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dc.contributor.advisorEdgin, Jamieen
dc.contributor.authorSakhon, Stella
dc.creatorSakhon, Stellaen
dc.date.accessioned2017-04-20T00:38:36Z
dc.date.available2017-04-20T00:38:36Z
dc.date.issued2016
dc.identifier.urihttp://hdl.handle.net/10150/623161
dc.description.abstractThe hippocampus plays a critical role in binding together information into an integrated memory, and memory for these arbitrary associations is important when learning new words. Recent studies have investigated a learning mechanism called fast mapping (FM), showing that rapid acquisition of novel arbitrary associations can be learned independent of the hippocampus. In the current study we examine word-learning across two conditions more and less likely to require information integration via the hippocampus in typically developing children and individuals with hippocampal dysfunction (e.g., Down syndrome). Individuals with Down syndrome (DS) manifest hippocampal dysfunction and display memory and learning difficulties, hence could potentially benefit from alternative learning strategies. The current study found no benefit of the FM condition in either group. Both groups performed similarly and above chance level across the two conditions and over a week's delay, but a delay by group interaction suggested that the typically developing children showed improvement across all conditions after 1 week whereas performance in DS stayed consistent. Given evidence for sleep deficits in DS we examined how sleep disturbance related to delayed word retention. Sleep efficiency did not appear to be driving maintenance in either group. Future studies investigating when an individual with DS sleeps after learning, could provide a better understanding of how sleep can influence the word learning process. Additionally, future studies in an older group of children can also provide information on when the hippocampus and sleep dependent learning may develop in childhood.
dc.language.isoen_USen
dc.publisherThe University of Arizona.en
dc.rightsCopyright © is held by the author. Digital access to this material is made possible by the University Libraries, University of Arizona. Further transmission, reproduction or presentation (such as public display or performance) of protected items is prohibited except with permission of the author.en
dc.subjectDown syndromeen
dc.subjectFast mappingen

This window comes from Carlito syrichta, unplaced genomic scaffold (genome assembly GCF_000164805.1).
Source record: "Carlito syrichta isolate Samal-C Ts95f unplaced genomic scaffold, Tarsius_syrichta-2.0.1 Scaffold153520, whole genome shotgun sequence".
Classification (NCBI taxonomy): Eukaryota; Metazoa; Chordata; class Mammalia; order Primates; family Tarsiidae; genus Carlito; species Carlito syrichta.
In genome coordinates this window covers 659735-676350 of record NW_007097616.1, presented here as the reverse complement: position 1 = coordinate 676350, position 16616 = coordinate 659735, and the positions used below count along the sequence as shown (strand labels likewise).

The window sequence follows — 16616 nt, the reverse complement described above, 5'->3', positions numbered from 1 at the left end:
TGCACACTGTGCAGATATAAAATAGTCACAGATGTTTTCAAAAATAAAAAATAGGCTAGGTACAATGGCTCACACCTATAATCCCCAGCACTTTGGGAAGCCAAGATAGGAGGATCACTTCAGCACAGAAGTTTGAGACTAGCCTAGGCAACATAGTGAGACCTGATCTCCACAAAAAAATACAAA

dc.subjectMemoryen
dc.subjectSleepen
dc.subjectWord-Learningen
dc.subjectDevelopmenten
dc.titleMechanisms of Word-Learning in Typical and Atypical Developmenten_US
dc.typetexten
dc.typeElectronic Thesisen
thesis.degree.grantorUniversity of Arizonaen
thesis.degree.levelmastersen
dc.contributor.committeememberEdgin, Jamieen
dc.contributor.committeememberNadel, Lynnen
dc.contributor.committeememberGlisky, Elizabethen
dc.description.releaseRelease after 20-Jan-2019en
thesis.degree.disciplineGraduate Collegeen
thesis.degree.disciplinePsychologyen
thesis.degree.nameM.A.en
html.description.abstractThe hippocampus plays a critical role in binding together information into an integrated memory, and memory for these arbitrary associations is important when learning new words. Recent studies have investigated a learning mechanism called fast mapping (FM), showing that rapid acquisition of novel arbitrary associations can be learned independent of the hippocampus. In the current study we examine word-learning across two conditions more and less likely to require information integration via the hippocampus in typically developing children and individuals with hippocampal dysfunction (e.g., Down syndrome). Individuals with Down syndrome (DS) manifest hippocampal dysfunction and display memory and learning difficulties, hence could potentially benefit from alternative learning strategies. The current study found no benefit of the FM condition in either group. Both groups performed similarly and above chance level across the two conditions and over a week's delay, but a delay by group interaction suggested that the typically developing children showed improvement across all conditions after 1 week whereas performance in DS stayed consistent. Given evidence for sleep deficits in DS we examined how sleep disturbance related to delayed word retention. Sleep efficiency did not appear to be driving maintenance in either group. Future studies investigating when an individual with DS sleeps after learning, could provide a better understanding of how sleep can influence the word learning process. Additionally, future studies in an older group of children can also provide information on when the hippocampus and sleep dependent learning may develop in childhood.


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